Set up multiple indexes
Splunk ships with an index called
main that, by default, holds all your events. By default, Splunk also creates a number of other indexes for use by its internal systems, as well as for additional Splunk features such as summary indexing and event auditing.
Splunk with an Enterprise license lets you add an unlimited number of additional indexes. The
main index serves as the default index for any input or search command that doesn't specify an index, although you can change the default. You can add indexes using Splunk Web, Splunk's CLI, or indexes.conf.
Why have multiple indexes?
There are several key reasons for having multiple indexes:
- To control user access.
- To accommodate varying retention policies.
- To speed searches in certain situations.
The main reason you'd set up multiple indexes is to control user access to the data that's in them. When you assign users to roles, you can limit user searches to specific indexes based on the role they're in.
In addition, if you have different policies for retention for different sets of data, you might want to send the data to different indexes and then set a different archive or retention policy for each index.
Another reason to set up multiple indexes has to do with the way Splunk search works. If you have both a high-volume/high-noise data source and a low-volume data source feeding into the same index, and you search mostly for events from the low-volume data source, the search speed will be slower than necessary, because Splunk also has to search through all the data from the high-volume source. To mitigate this, you can create dedicated indexes for each data source and route data from each source to its dedicated index. Then, you can specify which index to search on. You'll probably notice an increase in search speed.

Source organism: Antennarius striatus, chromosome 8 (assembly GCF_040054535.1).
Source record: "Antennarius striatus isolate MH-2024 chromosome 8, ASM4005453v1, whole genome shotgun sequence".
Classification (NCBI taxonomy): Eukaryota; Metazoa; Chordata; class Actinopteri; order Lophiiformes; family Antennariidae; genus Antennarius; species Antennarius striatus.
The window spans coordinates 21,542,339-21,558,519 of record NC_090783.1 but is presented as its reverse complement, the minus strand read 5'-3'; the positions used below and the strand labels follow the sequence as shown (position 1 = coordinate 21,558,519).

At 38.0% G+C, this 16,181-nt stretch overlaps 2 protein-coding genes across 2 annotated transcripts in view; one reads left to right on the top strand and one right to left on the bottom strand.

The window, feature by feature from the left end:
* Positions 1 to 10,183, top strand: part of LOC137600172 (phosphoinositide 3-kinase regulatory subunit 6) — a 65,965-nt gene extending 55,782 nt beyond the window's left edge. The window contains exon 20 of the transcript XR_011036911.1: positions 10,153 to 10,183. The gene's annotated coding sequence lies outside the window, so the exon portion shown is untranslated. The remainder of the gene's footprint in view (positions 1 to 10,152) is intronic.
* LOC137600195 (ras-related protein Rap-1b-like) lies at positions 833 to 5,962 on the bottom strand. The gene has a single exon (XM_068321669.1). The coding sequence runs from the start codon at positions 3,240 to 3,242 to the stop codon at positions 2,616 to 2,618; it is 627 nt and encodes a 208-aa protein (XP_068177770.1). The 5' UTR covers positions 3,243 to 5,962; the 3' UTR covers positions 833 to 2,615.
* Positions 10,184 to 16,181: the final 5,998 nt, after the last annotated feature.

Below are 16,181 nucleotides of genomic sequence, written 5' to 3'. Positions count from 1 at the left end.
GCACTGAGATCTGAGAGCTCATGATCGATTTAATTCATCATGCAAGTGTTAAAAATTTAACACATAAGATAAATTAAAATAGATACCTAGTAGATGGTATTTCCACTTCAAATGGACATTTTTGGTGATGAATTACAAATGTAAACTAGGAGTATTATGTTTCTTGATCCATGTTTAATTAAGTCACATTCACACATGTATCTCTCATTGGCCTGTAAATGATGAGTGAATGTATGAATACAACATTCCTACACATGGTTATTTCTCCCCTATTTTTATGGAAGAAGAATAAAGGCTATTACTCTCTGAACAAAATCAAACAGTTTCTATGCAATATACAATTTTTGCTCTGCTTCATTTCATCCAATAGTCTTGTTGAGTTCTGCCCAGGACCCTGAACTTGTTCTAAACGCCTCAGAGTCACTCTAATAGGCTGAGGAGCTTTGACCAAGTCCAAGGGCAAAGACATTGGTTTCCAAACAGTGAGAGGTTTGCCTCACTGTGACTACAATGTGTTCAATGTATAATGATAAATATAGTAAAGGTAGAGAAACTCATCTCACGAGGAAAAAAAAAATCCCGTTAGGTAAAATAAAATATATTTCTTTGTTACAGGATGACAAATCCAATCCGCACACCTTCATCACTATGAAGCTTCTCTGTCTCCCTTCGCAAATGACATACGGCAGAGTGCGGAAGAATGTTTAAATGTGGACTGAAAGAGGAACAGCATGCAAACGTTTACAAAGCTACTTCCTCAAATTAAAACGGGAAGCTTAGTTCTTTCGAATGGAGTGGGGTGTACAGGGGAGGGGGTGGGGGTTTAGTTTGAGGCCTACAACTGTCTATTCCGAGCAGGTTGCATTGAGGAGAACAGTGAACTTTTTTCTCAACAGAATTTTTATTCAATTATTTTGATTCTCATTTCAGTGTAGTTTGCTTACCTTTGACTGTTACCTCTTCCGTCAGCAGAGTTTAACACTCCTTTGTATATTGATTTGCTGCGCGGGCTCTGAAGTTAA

Specify an index or indexes to search
When Splunk searches, it targets the default index (by default, main) unless otherwise specified. If you have created a new index, or want to search in any index that is not default, you can specify the index in your search:
This searches in the
hatch index for the
You can also specify an alternate default index for a given role to search when you create or edit that role.
Create and edit indexes
You can create or edit indexes with Splunk Web, the Splunk CLI, or directly, via
Use Splunk Web
1. In Splunk Web, navigate to Manager > Indexes and click New.
2. To create a new index, enter:
- A name for the index. User-defined index names must consist of only numbers, lowercase letters, underscores, and hyphens. They cannot begin with an underscore or hyphen.
- The path locations (all optional, will default to be rooted in
- Home path; leave blank for default
- Cold db path; leave blank for default
- Thawed/resurrected db path, leave blank for default
- Home path; leave blank for default
- The maximum size (in MB; optional) of the entire index. Defaults to 500000MB.
- The maximum size (in MB; optional) of the hot (currently actively searched) portion of this index. When setting the maximum size, you should use "auto_high_volume" for high volume indexes (such as the main index); otherwise, use "auto".
- The frozen archive path (optional). Set this field if you want Splunk to archive frozen buckets. For information on bucket archiving, see "Archive indexed data".